with James Meyer
hosted by Nir Shafir and Ella Fratantuono
Pan-Turkism rose to prominence as a political ideology during the early twentieth century, heavily influenced by Muslim intellectuals that traveled between the Russian and Ottoman spheres. For many of these figures such as Yusuf Akçura, Ismail Gasprinski, and Ahmet Ağaoğlu, Pan-Turkism became the political movement that defined their legacies. However, as James Meyer explains in his new monograph entitled Turks Across Empires, these intellectuals engaged with numerous other issues of the period well before becoming the Pan-Turkists they are remembered as today. In this episode, Nir Shafir and Ella Fratantuono talk to James Meyer about this research and explore what the history of the Pan-Turkists tells us about the broader sociopolitical connections between Russia and the Ottoman Empire.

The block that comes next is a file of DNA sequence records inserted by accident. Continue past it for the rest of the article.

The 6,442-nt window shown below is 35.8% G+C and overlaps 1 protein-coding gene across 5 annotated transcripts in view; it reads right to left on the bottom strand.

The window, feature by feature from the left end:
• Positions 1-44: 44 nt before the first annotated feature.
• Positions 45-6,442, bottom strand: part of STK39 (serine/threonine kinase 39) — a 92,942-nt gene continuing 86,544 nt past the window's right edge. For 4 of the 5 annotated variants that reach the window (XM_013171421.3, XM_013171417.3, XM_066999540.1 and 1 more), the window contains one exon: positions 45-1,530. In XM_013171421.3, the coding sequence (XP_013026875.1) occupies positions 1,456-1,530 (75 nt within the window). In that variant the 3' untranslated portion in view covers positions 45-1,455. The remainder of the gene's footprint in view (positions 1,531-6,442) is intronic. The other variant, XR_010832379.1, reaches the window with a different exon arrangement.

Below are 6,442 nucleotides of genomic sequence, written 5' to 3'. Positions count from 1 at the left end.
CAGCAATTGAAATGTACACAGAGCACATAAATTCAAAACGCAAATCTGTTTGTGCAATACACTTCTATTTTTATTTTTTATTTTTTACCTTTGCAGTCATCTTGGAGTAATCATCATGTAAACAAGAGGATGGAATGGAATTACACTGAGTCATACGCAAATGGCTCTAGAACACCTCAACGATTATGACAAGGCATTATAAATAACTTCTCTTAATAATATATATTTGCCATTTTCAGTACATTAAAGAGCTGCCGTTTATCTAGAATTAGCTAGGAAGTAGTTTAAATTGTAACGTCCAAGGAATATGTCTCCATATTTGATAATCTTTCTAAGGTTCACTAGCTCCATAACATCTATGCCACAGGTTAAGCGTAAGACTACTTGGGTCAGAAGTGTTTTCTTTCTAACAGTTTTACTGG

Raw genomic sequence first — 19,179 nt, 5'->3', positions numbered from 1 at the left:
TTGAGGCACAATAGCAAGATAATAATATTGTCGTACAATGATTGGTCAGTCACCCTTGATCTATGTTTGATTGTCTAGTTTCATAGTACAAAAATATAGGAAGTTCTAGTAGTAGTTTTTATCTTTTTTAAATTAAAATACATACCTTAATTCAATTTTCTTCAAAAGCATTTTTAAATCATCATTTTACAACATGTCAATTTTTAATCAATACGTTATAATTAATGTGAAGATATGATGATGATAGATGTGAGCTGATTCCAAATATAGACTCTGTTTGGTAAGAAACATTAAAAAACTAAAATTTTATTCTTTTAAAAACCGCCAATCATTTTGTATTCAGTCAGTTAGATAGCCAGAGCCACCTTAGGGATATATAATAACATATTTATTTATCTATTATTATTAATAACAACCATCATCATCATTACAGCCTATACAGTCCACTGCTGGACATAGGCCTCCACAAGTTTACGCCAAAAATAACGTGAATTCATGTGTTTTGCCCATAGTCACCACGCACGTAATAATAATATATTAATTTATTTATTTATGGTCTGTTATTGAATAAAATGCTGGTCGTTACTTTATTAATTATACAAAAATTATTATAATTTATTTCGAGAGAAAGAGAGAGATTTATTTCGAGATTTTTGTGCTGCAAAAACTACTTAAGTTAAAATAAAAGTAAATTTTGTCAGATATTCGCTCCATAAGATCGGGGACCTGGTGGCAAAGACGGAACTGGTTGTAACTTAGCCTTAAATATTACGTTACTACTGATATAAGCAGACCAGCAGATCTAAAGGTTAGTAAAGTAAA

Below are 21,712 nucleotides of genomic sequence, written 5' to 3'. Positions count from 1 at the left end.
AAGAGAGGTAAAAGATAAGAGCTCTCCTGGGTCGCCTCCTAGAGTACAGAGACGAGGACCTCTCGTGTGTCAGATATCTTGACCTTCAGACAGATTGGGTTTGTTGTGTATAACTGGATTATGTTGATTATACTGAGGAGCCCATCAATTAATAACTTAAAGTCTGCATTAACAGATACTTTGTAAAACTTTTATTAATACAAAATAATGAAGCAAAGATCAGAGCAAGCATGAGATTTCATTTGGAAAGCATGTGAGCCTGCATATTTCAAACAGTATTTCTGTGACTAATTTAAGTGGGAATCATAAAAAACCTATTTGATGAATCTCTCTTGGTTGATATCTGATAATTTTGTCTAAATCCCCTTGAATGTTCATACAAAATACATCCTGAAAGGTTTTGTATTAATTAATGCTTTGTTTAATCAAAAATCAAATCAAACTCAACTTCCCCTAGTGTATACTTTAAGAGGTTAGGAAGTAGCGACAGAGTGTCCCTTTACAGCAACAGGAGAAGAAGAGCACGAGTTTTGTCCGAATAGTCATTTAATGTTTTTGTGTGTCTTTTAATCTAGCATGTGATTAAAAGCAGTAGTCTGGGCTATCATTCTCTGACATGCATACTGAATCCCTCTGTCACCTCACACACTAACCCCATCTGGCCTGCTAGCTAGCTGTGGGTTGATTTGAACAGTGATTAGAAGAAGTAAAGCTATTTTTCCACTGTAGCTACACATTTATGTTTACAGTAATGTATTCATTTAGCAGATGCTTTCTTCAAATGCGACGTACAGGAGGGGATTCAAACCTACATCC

|James H. Meyer is an assistant professor of Islamic World History at Montana State University. He works on a range of topics relating to Turkey, the Ottoman Empire, and the Muslim communities of Russia. (see academia.edu)|
|Nir Shafir is a doctoral candidate at UCLA focusing on the history of knowledge and science in the early modern Middle East. He also runs the website HAZİNE, which profiles different archives, libraries, and museums that house sources on the Islamic world. (see academia.edu)|
|Ella Fratantuono is a doctoral candidate at Michigan State University studying the social history of migration during the late Ottoman period (see academia.edu)|
Episode No. 185
Release date: 14 February 2015
Recording location: Istanbul
Editing and production by Chris Gratien
PUBLICATIONS OF JAMES H. MEYER
|Turks Across Empires (Oxford U. Press, 2014)|
"Speaking Sharia to the State: Muslim Protesters, Tsarist officials, and the Islamic Discourses of Late Imperial Russia." Kritika: Explorations in Russian and Eurasian History 14,3 (Summer 2013), 485-505.
“The Economics of Muslim Cultural Reform: Money, Power, and Muslim Communities in Late Imperial Russia.” Book chapter appearing in Asiatic Russia: Imperial Power in Regional and International Contexts (Routledge, 2011).
“Immigration, Return, and the Politics of Citizenship: Russian Muslims in the Ottoman Empire, 1860-1914,” International Journal of Middle East Studies, 39:1, February 2007, 15-32.